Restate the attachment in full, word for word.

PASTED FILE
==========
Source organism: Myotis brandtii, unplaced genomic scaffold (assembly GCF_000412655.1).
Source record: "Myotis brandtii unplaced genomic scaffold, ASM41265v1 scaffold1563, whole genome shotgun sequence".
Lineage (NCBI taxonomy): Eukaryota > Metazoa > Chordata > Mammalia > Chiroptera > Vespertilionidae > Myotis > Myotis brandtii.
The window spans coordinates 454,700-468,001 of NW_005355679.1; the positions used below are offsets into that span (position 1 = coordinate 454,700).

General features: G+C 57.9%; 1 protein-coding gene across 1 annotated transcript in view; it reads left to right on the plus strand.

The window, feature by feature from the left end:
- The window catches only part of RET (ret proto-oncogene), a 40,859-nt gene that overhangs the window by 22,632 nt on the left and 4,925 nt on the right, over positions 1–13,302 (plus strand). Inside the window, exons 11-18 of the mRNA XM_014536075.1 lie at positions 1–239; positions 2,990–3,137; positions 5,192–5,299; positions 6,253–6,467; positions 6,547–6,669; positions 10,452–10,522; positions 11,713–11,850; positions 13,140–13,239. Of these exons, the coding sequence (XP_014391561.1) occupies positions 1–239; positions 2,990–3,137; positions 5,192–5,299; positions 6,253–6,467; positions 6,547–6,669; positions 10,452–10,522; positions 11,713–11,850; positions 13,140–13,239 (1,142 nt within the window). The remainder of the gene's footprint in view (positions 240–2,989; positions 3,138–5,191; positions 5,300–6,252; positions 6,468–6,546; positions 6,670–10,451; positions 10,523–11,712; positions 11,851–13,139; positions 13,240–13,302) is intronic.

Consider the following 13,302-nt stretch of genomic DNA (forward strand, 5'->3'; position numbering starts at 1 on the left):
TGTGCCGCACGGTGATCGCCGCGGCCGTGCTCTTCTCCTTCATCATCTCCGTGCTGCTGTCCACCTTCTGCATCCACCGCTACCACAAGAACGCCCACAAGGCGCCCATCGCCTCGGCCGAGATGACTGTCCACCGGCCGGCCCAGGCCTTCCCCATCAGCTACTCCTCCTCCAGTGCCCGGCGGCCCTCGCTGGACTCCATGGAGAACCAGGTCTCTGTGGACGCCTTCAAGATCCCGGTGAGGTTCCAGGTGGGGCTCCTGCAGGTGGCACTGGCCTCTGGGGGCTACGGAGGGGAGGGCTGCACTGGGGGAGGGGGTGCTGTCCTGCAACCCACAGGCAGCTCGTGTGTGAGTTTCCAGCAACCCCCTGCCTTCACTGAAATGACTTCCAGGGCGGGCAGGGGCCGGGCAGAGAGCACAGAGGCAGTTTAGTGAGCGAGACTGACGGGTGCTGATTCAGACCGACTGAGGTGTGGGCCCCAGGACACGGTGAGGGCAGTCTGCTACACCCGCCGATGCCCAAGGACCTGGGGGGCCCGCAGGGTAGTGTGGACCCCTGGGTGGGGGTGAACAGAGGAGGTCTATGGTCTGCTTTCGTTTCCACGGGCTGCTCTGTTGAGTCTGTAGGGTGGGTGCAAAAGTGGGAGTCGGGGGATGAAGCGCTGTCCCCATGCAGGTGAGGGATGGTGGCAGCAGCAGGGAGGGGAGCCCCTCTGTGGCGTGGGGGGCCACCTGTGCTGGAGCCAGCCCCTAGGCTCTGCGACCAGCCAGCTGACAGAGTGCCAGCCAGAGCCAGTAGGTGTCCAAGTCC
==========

Source organism: Myotis brandtii, unplaced genomic scaffold (assembly GCF_000412655.1).
Source record: "Myotis brandtii unplaced genomic scaffold, ASM41265v1 scaffold1563, whole genome shotgun sequence".
Lineage (NCBI taxonomy): Eukaryota > Metazoa > Chordata > Mammalia > Chiroptera > Vespertilionidae > Myotis > Myotis brandtii.
The window spans coordinates 454,700-468,001 of NW_005355679.1; the positions used below are offsets into that span (position 1 = coordinate 454,700).

General features: G+C 57.9%; 1 protein-coding gene across 1 annotated transcript in view; it reads left to right on the plus strand.

The window, feature by feature from the left end:
- The window catches only part of RET (ret proto-oncogene), a 40,859-nt gene that overhangs the window by 22,632 nt on the left and 4,925 nt on the right, over positions 1–13,302 (plus strand). Inside the window, exons 11-18 of the mRNA XM_014536075.1 lie at positions 1–239; positions 2,990–3,137; positions 5,192–5,299; positions 6,253–6,467; positions 6,547–6,669; positions 10,452–10,522; positions 11,713–11,850; positions 13,140–13,239. Of these exons, the coding sequence (XP_014391561.1) occupies positions 1–239; positions 2,990–3,137; positions 5,192–5,299; positions 6,253–6,467; positions 6,547–6,669; positions 10,452–10,522; positions 11,713–11,850; positions 13,140–13,239 (1,142 nt within the window). The remainder of the gene's footprint in view (positions 240–2,989; positions 3,138–5,191; positions 5,300–6,252; positions 6,468–6,546; positions 6,670–10,451; positions 10,523–11,712; positions 11,851–13,139; positions 13,240–13,302) is intronic.

Consider the following 13,302-nt stretch of genomic DNA (forward strand, 5'->3'; position numbering starts at 1 on the left):
TGTGCCGCACGGTGATCGCCGCGGCCGTGCTCTTCTCCTTCATCATCTCCGTGCTGCTGTCCACCTTCTGCATCCACCGCTACCACAAGAACGCCCACAAGGCGCCCATCGCCTCGGCCGAGATGACTGTCCACCGGCCGGCCCAGGCCTTCCCCATCAGCTACTCCTCCTCCAGTGCCCGGCGGCCCTCGCTGGACTCCATGGAGAACCAGGTCTCTGTGGACGCCTTCAAGATCCCGGTGAGGTTCCAGGTGGGGCTCCTGCAGGTGGCACTGGCCTCTGGGGGCTACGGAGGGGAGGGCTGCACTGGGGGAGGGGGTGCTGTCCTGCAACCCACAGGCAGCTCGTGTGTGAGTTTCCAGCAACCCCCTGCCTTCACTGAAATGACTTCCAGGGCGGGCAGGGGCCGGGCAGAGAGCACAGAGGCAGTTTAGTGAGCGAGACTGACGGGTGCTGATTCAGACCGACTGAGGTGTGGGCCCCAGGACACGGTGAGGGCAGTCTGCTACACCCGCCGATGCCCAAGGACCTGGGGGGCCCGCAGGGTAGTGTGGACCCCTGGGTGGGGGTGAACAGAGGAGGTCTATGGTCTGCTTTCGTTTCCACGGGCTGCTCTGTTGAGTCTGTAGGGTGGGTGCAAAAGTGGGAGTCGGGGGATGAAGCGCTGTCCCCATGCAGGTGAGGGATGGTGGCAGCAGCAGGGAGGGGAGCCCCTCTGTGGCGTGGGGGGCCACCTGTGCTGGAGCCAGCCCCTAGGCTCTGCGACCAGCCAGCTGACAGAGTGCCAGCCAGAGCCAGTAGGTGTCCAAGTCC